Probably the majority of Adventists who hold a sin=nature view, have transferred the essential elements of the original sin doctrine from the soul to the body (our physical biology with its urges, drives, and impulses). And, while at face value, this might appear more ‘Adventist,’ it is actually a nonsensical position. If sin is part of the atoms that make up our bodies, then we’re more or less adopting Gnosticism. If we try to maintain a concept of identity, like the evangelicals, we have to remember that, materially speaking, there is a point in time when the human body is nothing more than a tiny sac of DNA. If the mere presence of human DNA constitutes sin, what if I transcribed the entire DNA sequence unto a piece of paper? Will that paper become sinful as well? Moreover, even a cursory understanding of genetics is sufficient to realize that the genetic mechanism cannot be an adequate explanation for the passing on of original sin from Adam to us.
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In attempting to remedy this problem, some of our theologians have tried to reintroduce a variant of the concept of original guilt: humans are sinful not because of something in themselves, but due to legal standing of condemnation that the human race is corporately under. This, however, carries dubious ethical implications and does not actually solve the problem under consideration.
Finally, another explanation has been that humans are sinful because we are born separated from God. And, while this might prove a good explanation for why we do develop a sinful nature overall, the separation itself cannot be considered sin, as that would amount to a purely arbitrary requirement on the part of God.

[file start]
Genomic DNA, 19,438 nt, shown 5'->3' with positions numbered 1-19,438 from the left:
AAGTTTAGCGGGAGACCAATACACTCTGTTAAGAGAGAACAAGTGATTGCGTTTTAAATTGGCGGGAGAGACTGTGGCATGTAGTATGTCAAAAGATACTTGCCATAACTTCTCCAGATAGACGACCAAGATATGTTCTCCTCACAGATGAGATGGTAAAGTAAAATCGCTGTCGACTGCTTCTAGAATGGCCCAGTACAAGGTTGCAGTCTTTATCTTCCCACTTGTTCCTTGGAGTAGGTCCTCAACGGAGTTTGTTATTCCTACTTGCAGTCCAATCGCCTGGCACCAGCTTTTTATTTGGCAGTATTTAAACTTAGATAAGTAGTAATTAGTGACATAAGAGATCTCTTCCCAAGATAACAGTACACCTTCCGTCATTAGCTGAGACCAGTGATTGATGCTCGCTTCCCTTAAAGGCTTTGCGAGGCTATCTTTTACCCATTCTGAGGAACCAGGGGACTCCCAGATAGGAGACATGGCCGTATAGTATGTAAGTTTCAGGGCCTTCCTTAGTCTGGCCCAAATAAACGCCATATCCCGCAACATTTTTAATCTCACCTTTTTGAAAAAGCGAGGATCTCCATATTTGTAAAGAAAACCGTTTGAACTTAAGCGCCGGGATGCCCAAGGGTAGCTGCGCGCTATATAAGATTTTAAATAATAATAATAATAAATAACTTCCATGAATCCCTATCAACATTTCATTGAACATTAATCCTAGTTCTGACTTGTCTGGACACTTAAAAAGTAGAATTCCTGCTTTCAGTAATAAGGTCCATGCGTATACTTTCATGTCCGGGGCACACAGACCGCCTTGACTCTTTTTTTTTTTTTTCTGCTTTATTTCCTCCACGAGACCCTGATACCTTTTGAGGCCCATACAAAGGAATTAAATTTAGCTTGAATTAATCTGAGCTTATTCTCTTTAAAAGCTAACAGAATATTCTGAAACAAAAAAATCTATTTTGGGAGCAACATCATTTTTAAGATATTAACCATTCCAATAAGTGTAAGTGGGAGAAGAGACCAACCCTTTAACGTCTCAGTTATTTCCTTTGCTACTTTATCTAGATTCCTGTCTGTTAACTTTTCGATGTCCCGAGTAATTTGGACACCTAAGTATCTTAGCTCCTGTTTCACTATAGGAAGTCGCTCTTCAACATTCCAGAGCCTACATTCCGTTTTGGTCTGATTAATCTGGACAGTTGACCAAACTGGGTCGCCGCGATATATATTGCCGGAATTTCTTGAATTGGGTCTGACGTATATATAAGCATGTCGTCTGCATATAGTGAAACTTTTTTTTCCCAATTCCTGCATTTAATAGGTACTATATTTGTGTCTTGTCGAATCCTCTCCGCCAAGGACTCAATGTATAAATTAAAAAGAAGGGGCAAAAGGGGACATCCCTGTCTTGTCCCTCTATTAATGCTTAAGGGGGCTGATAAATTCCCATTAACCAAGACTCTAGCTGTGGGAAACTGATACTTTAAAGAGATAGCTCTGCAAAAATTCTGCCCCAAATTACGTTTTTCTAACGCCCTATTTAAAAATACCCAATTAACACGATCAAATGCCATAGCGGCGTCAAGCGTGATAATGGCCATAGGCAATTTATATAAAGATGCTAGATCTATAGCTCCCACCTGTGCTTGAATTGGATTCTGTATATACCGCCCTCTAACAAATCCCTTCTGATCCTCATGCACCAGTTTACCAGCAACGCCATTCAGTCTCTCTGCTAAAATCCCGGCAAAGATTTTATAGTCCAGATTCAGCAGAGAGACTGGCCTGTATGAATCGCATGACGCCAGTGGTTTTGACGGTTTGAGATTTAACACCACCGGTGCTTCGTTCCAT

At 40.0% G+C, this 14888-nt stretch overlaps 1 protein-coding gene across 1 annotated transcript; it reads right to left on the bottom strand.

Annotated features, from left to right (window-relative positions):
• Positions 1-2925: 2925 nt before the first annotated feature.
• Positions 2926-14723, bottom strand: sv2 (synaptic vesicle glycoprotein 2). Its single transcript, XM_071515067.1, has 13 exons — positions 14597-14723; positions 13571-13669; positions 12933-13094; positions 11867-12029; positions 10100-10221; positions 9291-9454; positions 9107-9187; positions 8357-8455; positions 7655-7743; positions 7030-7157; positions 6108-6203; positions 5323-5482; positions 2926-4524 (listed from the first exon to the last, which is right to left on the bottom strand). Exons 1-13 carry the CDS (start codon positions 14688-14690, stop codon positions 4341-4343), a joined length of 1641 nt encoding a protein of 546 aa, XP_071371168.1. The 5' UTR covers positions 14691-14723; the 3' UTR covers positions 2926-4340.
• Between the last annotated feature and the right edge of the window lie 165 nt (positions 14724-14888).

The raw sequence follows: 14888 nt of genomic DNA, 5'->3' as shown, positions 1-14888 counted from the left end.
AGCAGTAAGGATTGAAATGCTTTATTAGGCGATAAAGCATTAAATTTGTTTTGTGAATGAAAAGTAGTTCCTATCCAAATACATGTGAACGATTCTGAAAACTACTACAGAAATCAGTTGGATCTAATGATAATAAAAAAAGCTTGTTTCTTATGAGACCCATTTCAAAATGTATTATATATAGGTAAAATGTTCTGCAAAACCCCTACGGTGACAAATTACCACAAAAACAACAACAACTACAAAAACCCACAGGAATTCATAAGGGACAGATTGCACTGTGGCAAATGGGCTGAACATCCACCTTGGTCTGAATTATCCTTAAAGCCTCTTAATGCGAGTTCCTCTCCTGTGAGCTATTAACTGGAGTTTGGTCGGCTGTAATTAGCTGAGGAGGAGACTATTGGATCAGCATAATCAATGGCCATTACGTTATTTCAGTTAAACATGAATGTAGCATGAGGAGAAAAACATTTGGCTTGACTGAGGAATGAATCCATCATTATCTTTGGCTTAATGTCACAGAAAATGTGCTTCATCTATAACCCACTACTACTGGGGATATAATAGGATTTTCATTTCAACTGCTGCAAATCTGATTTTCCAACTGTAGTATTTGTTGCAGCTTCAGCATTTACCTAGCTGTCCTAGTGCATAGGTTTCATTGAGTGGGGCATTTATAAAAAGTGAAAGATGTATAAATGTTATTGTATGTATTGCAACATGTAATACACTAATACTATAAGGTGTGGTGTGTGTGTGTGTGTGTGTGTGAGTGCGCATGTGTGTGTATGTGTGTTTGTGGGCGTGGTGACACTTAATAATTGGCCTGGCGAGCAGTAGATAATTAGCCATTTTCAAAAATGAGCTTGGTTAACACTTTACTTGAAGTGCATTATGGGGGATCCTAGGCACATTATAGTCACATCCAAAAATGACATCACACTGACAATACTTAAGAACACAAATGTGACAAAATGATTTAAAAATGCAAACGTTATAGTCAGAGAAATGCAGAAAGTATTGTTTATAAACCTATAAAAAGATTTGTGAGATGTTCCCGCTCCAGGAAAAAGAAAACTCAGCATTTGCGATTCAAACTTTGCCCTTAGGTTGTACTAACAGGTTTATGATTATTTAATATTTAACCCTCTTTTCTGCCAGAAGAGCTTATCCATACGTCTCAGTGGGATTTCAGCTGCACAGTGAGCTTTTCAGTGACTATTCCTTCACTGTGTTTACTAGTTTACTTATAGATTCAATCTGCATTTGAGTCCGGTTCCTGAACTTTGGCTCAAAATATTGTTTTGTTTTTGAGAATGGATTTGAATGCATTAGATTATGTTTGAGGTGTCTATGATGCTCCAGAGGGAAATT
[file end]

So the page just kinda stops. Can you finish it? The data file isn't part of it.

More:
Essentially, when as Adventists we rejected the dualistic anthropology of the Greeks, we also rejected with it the ability to have a pre-formed identity from birth, that can then be legitimately considered sinful, like what other Christians hold. Our anthropology requires that we view identity as something we develop into rather than something we are born with; as something a lot more fluid than what evangelical anthropology allows for.
So where then do we anchor human identity if we reject the notion of an immortal soul? We anchor it in the character. The character is for Adventists what the soul is for Catholics and evangelicals, and this carries significant implications that we need to be mindful of when developing our theology. We can’t just transfer things over from other Christians as if their beliefs could fit just as well in our system of thought as it does in theirs.
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Does this mean then that LGT proponents were right all along? No, what LGTers did is to fall into another ditch while trying to avoid the first ditch. Saying that the basis of sin is the character is very different than saying sin is only the willful action. Character transcends the will.